An article in yesterday's Washington Post provides a perfect example of the obtuseness of the mainstream press to the U.S. deep state and its dark-side practices. The article is entitled "Iran's Hostage Factory" by Jason Rezalan.
Rezalan's article revolves a condemnation of Iran's dictatorial regime. No surprise there. Criticizing Iran, which is considered an "enemy" or "opponent" or "rival" by the U.S. deep state, has become standard fare for critiques by the U.S. mainstream press, just like Russia and China.
What's fascinating about Rezalan's article, however, is how he fails to draw parallels in his article with the dark-side policies and practices of the U.S. deep state.
Rezalan details many of the horrors committed by the Iranian government, such as taking hostages for political purposes, holding people without charges or trial, denial of due process of law, forced confessions, and other such things. He writes that Iran takes hostages to use as bargaining chips to extract political concessions from other countries.
One of the things he doesn't mention is that it is the U.S. deep state, and specifically the CIA, that is indirectly responsible for the existence of Iran's tyrannical regime.
Not surprisingly, Rezalan brings up the Iranian revolution in 1979, when radical Iranian students stormed the U.S. Embassy in Tehran and took U.S. diplomats hostage. He says that that hostage-taking episode laid the seeds for later episodes of Iranian hostage-taking.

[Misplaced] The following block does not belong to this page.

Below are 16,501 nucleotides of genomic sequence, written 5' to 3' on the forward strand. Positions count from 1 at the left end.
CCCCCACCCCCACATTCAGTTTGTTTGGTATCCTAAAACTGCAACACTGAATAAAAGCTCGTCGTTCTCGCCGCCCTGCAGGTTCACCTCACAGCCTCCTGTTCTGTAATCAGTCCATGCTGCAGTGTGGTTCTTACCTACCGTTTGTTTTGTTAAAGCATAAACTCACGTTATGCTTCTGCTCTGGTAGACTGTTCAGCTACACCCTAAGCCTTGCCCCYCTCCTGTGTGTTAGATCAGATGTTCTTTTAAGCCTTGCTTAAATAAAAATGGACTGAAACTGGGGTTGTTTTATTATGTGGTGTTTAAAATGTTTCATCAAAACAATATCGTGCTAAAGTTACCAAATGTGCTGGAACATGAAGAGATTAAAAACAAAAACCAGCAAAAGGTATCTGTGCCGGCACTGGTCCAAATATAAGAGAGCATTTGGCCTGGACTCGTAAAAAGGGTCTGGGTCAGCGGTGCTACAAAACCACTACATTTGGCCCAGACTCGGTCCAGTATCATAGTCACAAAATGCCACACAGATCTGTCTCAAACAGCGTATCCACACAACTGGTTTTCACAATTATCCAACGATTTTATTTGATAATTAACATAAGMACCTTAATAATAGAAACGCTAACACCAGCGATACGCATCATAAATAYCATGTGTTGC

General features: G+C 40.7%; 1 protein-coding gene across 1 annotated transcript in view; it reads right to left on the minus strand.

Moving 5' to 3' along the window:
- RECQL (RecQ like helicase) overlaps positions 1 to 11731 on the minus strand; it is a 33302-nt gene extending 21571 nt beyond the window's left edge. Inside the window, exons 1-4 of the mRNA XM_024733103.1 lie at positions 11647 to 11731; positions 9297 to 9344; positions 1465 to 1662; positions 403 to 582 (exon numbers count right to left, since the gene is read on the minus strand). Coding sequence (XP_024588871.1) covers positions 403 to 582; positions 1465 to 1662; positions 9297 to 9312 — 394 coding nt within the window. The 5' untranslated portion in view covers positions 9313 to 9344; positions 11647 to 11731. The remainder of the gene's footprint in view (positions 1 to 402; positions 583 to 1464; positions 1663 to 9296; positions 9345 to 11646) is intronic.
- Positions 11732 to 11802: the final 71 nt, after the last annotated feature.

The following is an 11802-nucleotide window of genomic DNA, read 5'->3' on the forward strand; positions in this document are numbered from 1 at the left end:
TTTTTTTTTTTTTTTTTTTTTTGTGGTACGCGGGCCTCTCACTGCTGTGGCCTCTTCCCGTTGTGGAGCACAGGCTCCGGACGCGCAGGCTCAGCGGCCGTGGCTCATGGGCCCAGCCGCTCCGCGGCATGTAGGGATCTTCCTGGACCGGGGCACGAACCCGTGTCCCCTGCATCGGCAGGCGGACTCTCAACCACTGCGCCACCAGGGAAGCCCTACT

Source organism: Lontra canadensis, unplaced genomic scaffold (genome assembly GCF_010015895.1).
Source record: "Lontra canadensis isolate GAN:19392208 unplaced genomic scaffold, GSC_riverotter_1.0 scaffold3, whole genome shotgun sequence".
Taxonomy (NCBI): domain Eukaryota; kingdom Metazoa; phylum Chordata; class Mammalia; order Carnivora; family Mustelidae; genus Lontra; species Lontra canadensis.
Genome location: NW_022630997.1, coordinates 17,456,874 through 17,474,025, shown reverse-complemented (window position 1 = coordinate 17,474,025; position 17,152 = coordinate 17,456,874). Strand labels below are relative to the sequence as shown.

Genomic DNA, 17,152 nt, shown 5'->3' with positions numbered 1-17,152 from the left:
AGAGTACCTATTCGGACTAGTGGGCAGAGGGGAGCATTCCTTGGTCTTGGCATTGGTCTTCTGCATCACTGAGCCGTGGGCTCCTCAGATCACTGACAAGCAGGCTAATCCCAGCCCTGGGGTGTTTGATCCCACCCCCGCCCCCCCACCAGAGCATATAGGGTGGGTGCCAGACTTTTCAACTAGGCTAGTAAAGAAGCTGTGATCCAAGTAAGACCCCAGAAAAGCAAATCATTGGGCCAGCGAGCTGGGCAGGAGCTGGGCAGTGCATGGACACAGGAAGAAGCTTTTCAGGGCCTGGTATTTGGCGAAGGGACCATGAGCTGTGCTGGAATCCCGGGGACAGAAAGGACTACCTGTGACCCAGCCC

What he doesn't say, however, is why those radical students took those American diplomats hostage. Why doesn't he? Surely he's familiar with the story. And yes, it would involve criticism of the U.S. deep state, but why should that matter? Why should the U.S. deep state be given a pass for its dark-side policies and practices in the context of criticizing the dark-side policies and practices of the Iranian regime?
Those radical Iranian students took those American diplomats hostage because they were afraid that U.S. officials were conspiring to return their brutal dictator, the Shah of Iran, to power in Iran. That's what their revolution was all about it — ousting the Shah from power and making sure he couldn't be returned to power by the U.S. government.
Why were they concerned about that possibility? Because the U.S. deep state, specifically the CIA, was the one that had placed the Shah into power in Iran in the first place!
In 1953, Iran had a working democracy. A man named Mohammad Mossadegh was elected by the Iranian parliament to be prime minister. Mossadegh was highly admired in Iran. Time magazine named him its "man of the year."
The CIA didn't like Mossadegh because he dared to nationalize British oil interests in Iran. In the eyes of the U.S. deep state, that made Mossadegh a Soviet-Union-leaning communist, one who had to be targeted for ouster.